UC Law Journal


Jonathan Turley


Scholars and judges have long debated the extent to which international law-treaties, agreements, and customs among nations- should play a role in disputes over the application of domestic (or municipal) laws. Proponents of dualism would treat international laws as subordinate to any applicable municipal legal authority, while advocates of monism view the two sources of law as equally capable of controlling any given controversy. Dualism is traditionally linked to a narrow, "horizontal" definition of public international law that confines its authority to the realm of nation-states, excluding any "vertical" conception of international law as operating for the benefit of individuals. Viewed in this way, dualism is an exogenous value that follows from a narrow outlook on international law.

In this Article, Professor Turley suggests an alternative, endogenous basis for dualism: Rather than evolving as a byproduct of horizontal understandings of international law, he argues, dualism derives from the inherent pluralistic values of Madisonian democracy. Courts adopt dualistic interpretative methods in order to protect the Madisonian system's legitimacy from the challenge presented by extrinsic legal sources-laws that have not undergone the test of the deliberative process, with its checks on legislative power and factionalism. To discern the roots of dualistic values, Professor Turley examines the tension between dualism and monism in the context of judicial decisions under two canons of statutory construction: the presumption in favor of international law and the presumption against extraterritoriality. He explains that courts originally applied these canons, as well as other rules like the last-in-time and political question doctrines, to limit the judicial role in cases along the borderland of international and municipal law. Concerned with reducing institutional tensions and preserving the unelected judiciary's legitimacy within the tripartite system, courts favored minimalist approaches to statutory construction and deferred to one of the political branches when confronted with potential interbranch conflicts or international controversy. These institutional legitimacy concerns of the past found their expression in dualistic uses of the presumptions.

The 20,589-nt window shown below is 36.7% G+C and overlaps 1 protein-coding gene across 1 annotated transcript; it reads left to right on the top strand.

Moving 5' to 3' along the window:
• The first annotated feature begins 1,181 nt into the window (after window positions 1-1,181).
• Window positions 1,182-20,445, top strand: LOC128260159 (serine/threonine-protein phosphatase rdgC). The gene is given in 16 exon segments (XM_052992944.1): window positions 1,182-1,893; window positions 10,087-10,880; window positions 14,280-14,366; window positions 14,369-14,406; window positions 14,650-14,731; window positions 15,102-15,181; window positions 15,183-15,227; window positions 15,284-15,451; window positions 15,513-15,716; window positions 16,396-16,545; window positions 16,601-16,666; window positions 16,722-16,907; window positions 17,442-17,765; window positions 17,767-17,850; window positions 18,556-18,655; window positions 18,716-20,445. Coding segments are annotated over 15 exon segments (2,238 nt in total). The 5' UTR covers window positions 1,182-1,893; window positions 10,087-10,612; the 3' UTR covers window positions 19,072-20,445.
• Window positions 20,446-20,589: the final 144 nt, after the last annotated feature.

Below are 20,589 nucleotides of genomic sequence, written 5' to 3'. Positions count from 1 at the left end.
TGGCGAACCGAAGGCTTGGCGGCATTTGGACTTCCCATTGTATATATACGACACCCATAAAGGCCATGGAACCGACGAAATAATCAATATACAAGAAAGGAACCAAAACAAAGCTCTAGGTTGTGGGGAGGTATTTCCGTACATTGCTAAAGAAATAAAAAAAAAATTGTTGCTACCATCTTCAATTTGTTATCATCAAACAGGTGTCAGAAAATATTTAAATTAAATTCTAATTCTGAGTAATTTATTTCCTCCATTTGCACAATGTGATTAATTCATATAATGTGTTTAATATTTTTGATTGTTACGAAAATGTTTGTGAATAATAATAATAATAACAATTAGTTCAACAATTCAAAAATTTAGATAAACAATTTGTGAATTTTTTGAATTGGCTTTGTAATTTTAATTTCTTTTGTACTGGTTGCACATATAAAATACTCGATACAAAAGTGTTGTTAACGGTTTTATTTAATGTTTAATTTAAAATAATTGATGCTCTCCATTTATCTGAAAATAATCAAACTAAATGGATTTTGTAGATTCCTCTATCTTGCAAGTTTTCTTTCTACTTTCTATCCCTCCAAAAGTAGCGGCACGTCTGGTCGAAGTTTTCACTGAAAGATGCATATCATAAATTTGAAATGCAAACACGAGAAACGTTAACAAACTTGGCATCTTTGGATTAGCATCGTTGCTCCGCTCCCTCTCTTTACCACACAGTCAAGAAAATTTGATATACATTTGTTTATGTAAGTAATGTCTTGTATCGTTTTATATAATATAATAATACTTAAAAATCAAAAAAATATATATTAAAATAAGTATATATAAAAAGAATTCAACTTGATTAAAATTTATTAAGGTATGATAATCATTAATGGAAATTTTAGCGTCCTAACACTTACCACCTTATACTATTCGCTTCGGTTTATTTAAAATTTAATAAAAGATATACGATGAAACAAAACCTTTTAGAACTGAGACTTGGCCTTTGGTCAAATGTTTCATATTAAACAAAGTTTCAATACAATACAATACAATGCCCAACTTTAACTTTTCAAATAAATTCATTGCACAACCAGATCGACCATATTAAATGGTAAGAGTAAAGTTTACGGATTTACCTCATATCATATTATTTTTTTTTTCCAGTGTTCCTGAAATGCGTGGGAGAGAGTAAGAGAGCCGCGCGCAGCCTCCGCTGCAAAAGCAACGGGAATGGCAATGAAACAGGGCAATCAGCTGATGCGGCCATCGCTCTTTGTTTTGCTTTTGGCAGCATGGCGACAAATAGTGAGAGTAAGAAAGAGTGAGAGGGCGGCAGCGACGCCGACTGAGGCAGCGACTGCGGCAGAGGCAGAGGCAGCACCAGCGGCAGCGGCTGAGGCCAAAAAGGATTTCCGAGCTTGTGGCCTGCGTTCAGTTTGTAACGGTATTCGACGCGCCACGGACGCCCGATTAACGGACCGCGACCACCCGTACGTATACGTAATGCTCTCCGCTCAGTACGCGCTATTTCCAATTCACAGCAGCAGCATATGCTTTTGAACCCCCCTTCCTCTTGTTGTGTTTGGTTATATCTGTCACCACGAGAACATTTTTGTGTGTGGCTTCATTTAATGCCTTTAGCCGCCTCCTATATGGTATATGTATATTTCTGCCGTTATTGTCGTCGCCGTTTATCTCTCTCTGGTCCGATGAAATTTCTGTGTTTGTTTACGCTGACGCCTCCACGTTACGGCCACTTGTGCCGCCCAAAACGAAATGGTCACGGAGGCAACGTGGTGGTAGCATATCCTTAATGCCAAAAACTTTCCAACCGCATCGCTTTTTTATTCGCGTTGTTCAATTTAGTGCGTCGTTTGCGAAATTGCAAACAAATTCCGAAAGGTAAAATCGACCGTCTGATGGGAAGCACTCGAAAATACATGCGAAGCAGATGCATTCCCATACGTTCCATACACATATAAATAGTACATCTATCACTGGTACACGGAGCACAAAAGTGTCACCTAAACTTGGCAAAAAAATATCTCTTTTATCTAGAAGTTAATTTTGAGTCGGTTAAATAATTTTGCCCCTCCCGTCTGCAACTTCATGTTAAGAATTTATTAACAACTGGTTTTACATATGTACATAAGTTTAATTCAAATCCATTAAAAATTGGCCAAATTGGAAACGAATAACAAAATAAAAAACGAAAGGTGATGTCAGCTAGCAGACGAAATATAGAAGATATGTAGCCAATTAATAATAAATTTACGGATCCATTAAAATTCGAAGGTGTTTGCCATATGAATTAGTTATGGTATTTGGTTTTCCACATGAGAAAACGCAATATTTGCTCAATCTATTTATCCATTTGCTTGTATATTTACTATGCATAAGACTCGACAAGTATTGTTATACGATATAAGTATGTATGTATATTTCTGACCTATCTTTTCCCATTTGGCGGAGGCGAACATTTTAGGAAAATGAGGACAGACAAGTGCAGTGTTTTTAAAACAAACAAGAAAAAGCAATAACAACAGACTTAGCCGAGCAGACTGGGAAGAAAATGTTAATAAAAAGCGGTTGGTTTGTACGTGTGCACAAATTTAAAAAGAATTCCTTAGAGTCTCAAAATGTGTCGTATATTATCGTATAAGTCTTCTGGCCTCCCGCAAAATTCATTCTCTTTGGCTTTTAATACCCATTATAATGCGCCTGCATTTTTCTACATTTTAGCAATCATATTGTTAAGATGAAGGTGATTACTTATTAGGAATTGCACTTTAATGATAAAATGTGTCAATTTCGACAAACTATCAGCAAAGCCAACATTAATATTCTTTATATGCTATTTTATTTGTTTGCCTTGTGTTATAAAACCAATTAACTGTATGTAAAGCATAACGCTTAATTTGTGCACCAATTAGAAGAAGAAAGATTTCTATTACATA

Today, however, source conflicts are increasingly common and many disputes have transnational dimensions. Professor Turley shows that modern courts cannot avoid playing a significant role in international legisprudence. Drawing on economic and normative theories of legislation, he argues that the canons have outlived their usefulness and may disserve the Madisonian system either by allowing special interest groups to exploit its weaknesses or by concealing judicial bias and outcome-selection. Under a realistic view of the modern judicial role in guarding the legitimacy of the Madisonian system, Professor Turley recommends that courts directly face transnational issues that arise in disputes. Judges should rely on international law (among other sources) in the interpretation of ambiguous statutes to best fulfill their public-regarding purposes. Consistent with dualism and legislative supremacy, however, they may not apply extrinsic sources that conflict with explicit congressional commands. Under this new view of dualism and institutional legitimacy, Professor Turley concludes, courts can serve a valuable function in resolving conflicts between municipal and international sources, while protecting the proceduralistic values of Madisonian democracy.

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